Christian Hospitality: Space created where people are affirmed in their worth and value through relationships because they each have something to offer and all are open to receiving.
I made that definition up, but I think there is something deeply biblical behind it. In Acts 2:42-47, we see the early Christ followers sharing everything in common. I find this better to not think about this communal relationship as communistic but as family. Family still has Mothers and Fathers who lead those who are younger, but they do so with a different intention and focus. In a Family, each person is affirmed because they share the same name, and each have something to offer. Luke gives us the ideal look at the faith community who is centered on their identity in Christ. The receiving and offering between people in the community become the dance of life together which is wrapped up in worship. This is the Kingdom of Heaven.
This past Sunday, we focused on the fact that God allows himself to be vulnerable for the sake of relationship. He allows us to offer something in the relationship, affirming our place in relationship with God. If God is not above receiving from us, why would we be above receiving from one another? How are we affirming others in our faith community by creating space where they have something to offer?
As we continue to focus on this position of receiving, spend some time reflecting on the two parables Jesus gives in Matthew 13:44-46. “The Kingdom of Heaven is like…then he sold all he had and bought it.” There are a few things I want to point out to direct your meditation. The Kingdom of Heaven is here now. What does it mean to “sell everything” to then have it? If you sell everything, how will you provide for yourself? What does this tell us about what it means to “Receive” from others? Take time to evaluate your life. What are some securities you struggle to let go of in order to possess the Kingdom? How does this keep you from being in relationship with others in the faith community?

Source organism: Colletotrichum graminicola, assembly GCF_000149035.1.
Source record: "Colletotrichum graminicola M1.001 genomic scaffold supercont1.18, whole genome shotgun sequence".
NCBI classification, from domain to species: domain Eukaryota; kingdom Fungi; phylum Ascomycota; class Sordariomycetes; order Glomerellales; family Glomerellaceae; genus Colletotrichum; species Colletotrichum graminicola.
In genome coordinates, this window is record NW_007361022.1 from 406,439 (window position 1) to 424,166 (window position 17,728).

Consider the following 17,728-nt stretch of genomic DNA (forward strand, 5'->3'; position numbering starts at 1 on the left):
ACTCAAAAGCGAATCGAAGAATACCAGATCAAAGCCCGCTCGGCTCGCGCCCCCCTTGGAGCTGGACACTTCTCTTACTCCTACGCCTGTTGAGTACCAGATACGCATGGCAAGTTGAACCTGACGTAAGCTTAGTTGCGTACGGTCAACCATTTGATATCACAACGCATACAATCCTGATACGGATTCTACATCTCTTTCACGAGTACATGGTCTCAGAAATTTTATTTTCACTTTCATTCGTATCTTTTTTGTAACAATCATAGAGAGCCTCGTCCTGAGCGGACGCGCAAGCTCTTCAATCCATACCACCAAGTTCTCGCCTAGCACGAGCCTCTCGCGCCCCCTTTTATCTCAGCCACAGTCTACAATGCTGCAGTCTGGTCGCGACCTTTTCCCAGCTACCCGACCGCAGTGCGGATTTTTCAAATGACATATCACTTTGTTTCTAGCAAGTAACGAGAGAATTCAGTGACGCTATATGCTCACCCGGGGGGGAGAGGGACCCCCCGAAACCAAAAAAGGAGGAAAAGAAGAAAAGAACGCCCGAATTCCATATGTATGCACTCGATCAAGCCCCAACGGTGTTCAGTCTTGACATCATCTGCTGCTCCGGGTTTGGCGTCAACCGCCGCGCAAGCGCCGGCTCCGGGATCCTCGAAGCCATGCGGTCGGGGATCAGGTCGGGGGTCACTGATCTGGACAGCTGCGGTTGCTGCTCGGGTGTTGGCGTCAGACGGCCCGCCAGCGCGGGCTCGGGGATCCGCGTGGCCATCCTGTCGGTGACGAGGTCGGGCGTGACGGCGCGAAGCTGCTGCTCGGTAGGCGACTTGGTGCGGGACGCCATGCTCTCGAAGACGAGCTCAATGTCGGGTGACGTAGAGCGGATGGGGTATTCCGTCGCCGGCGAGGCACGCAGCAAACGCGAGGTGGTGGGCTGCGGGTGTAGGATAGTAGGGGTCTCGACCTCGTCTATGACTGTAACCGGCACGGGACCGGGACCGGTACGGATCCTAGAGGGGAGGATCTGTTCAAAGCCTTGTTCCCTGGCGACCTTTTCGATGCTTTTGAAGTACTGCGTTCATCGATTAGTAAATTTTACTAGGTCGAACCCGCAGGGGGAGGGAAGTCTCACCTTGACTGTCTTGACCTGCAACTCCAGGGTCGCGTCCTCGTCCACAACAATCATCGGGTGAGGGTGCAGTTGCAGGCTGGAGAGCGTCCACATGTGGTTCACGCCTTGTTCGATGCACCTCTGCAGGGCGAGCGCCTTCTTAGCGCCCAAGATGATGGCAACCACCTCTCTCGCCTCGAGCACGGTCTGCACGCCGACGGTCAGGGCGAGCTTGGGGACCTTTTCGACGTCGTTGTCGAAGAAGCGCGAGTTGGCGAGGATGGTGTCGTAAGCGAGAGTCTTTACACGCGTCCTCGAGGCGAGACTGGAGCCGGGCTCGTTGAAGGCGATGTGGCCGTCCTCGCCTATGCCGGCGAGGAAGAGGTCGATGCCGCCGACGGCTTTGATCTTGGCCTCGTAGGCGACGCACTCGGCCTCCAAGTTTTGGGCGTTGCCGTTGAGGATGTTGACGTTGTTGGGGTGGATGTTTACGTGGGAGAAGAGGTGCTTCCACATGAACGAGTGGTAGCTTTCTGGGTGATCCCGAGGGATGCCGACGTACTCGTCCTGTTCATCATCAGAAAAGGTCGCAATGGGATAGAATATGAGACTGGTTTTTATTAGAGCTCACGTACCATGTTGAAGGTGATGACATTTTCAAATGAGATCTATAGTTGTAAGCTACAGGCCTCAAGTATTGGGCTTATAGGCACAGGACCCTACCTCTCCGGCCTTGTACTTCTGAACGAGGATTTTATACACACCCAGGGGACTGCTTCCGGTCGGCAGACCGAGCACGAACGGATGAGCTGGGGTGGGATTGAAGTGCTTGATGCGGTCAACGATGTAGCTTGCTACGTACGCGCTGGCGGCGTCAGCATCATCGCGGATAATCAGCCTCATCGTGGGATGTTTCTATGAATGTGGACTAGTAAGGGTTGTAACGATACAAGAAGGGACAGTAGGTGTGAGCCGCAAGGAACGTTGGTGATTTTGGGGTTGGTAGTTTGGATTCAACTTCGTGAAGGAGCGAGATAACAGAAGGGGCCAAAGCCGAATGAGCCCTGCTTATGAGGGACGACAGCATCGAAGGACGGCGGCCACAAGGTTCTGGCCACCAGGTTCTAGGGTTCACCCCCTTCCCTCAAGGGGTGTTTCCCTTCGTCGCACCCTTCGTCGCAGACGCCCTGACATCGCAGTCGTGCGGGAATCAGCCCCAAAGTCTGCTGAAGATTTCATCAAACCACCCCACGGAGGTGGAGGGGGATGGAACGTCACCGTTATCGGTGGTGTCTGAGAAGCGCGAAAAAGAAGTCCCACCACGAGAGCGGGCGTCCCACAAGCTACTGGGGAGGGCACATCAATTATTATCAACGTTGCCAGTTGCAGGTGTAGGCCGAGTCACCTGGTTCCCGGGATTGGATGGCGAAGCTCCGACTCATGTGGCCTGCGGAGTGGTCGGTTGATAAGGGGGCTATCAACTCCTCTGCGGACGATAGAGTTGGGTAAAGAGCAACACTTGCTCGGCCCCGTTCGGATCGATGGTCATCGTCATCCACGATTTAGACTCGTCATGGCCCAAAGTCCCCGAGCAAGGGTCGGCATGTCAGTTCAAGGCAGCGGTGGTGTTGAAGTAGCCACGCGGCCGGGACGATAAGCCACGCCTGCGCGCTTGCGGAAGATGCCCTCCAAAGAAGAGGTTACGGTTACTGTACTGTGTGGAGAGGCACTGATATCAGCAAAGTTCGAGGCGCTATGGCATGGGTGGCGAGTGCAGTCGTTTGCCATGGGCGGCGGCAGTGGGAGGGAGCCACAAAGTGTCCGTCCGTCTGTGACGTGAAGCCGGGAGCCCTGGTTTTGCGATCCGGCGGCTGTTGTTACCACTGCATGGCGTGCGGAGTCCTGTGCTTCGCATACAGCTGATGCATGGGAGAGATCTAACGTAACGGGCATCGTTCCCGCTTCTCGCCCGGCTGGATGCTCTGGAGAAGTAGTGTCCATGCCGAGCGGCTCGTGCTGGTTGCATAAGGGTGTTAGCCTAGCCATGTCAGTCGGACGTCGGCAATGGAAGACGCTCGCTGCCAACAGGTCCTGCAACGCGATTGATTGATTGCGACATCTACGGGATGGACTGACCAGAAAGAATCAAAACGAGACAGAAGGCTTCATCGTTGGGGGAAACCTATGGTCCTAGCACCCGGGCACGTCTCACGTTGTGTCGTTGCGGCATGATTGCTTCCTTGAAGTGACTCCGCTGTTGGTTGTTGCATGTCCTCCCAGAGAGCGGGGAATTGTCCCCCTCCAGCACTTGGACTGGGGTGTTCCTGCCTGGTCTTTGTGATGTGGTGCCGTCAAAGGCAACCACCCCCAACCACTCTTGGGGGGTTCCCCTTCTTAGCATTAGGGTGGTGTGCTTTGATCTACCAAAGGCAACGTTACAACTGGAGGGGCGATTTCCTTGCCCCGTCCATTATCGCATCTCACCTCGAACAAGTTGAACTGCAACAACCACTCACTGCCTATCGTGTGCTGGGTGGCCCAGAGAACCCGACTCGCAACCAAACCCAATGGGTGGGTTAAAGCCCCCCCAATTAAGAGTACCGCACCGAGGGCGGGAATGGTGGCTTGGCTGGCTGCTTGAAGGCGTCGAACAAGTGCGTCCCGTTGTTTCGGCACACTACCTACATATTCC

Acts 2:42-47 is a beautiful picture of what it looks like to “sell everything” in order to have the Kingdom. When we think of the Kingdom as something we arrive in after we die, everything we do in this life becomes work to receive the reward. When we see the Kingdom as the community of believers we are brought into through Jesus Christ in baptism, we see our relationships as a means for living out the heavenly reality here and now. The deeper our diverse relationships go, the deeper our understanding and experience of the Kingdom of Heaven. We will fully realize the depths of the Kingdom when we come into the Resurrection after we die, but we are called to live it out here and now through our relationships with one another. This takes work. It takes commitment. It takes selling out completely.